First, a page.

This is Sonic’s first full game foray into 3D after the canceled Sonic X-Treme for the Saturn, and the only brief 3D moment in Sonic Jam. The Sonic part of the game is almost exactly what we wanted out of a 3D Sonic, though oddly there are six campaigns for other characters, including ones for Tails, Knuckles, and Amy. Camera issues are huge and frequent, and it’s really apparent this wouldn’t be the Dreamcast’s answer to Mario 64. All the while, it isn’t so bad. It just doesn’t stack up to other 3D platformers of the era.
Let’s start with the Sonic campaign. It really is what you’d expect. You can fly by at what feels like over 100 miles per hour in a level. At the same time, the Sonic campaign is subjected to the same pitfalls as 2D Sonic’s. Colliding with an enemy at top speed results in a total stop and a loss of all of your rings. In the third dimension, the camera gets stuck on things and stops moving, or will be inside a wall so that Sonic can’t be seen. It really makes you realize that Mario had the camera figured out. The Sonic campaign in Sonic Adventure is still satisfying, boss fights and all.
From here, the campaigns get worse, although it’s never really bad until you get to Amy. Tails is fun. He can fly like in the old games, but doesn’t have Sonic’s homing attack. He can attack on ground instead, and the final boss has you attacking the bosses feet. There are a couple of levels where you get near Sonic’s speed, but Sonic remains the fastest of the bunch. Knuckles isn’t so bad. You’re collecting shards of the “Master Emerald,” which you later learn can exist only when the seven chaos emeralds are together. He can glide, and his outings are a bit like metal detecting, with an indicator that beats faster the closer you are. If the whole game was Sonic, Tails, and Knuckles, we could say it’s maybe above average.
But someone at Sega really wanted us to have a value package, so we still have Amy, Big the (painfully dumb) Cat, and E-102, Dr. Eggman’s robot (this is the first game where “Dr. Robotnik,” is simply called “Eggman,” which apparently was his name in Japan). Amy likes going out on dates with Sonic, and shopping. Big is so dumb it hurts, and the whole campaign is a fishing mini-game, like that in The Legend of Zelda: Ocarina of Time, but less precise. Finally, we have E-102, the robot, whose missions are, strangely, for those who followed up, a lot like the Tails missions in Sonic Adventure 2. You aim a laser at targets, and when you release, homing missiles launch. At no point during these final three segments did I think, “I’m having fun.” It would have been more appealing to have a shorter game with higher quality. It feels like they just wanted to make the game longer, but they reused so much old content to do so… as in levels. The good news is it eventually ends.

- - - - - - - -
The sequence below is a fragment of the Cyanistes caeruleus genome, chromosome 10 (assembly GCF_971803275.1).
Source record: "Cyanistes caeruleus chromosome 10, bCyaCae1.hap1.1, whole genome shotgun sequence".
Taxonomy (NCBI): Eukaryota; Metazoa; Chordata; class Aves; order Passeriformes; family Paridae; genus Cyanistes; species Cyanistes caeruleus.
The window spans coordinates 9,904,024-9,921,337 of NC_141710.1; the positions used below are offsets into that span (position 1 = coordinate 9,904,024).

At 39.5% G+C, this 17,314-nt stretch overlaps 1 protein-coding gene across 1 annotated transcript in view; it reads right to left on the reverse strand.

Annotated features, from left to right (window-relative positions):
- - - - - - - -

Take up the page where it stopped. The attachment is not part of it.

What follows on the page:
The audio/visual quality is high. It’s a clear demonstration of the Dreamcast’s power. The music is non-memorable, but the track for “Mystic Ruins” is great, almost like something you would find on a Dead Can Dance album. Speaking segments are poor. It’s more than just bad dialog, the character’s mouths move in really strange ways that don’t match the words they are saying. It probably looks better in Japanese. The PC release might just be emulation, but it’s mostly without improvements. It is locked in 4:3; in 16:9, there are bars on the screen (a big part of why I think it’s emulated). The one issue is if something in Windows pops up, the game crashes. I had emails coming in, and the Windows 10 Mail notification crashed the game. Took me a few times to figure it out, then I disabled notifications.
I guess it’s not a huge spoiler to say the game ends with Super Sonic, which looks a lot like Super Saiyan Goku. It’s just a fair amount of story and a final boss fight. You can replay levels in time trial mode, or in mission mode as well, but I had no desire. Seeing “100%” next to all seven characters is enough. I think Sonic Adventure 2 is a fair amount better, but here’s the very rocky start to Sonic the Hedgehog in 3D. All these years later, and it’s not a whole lot better.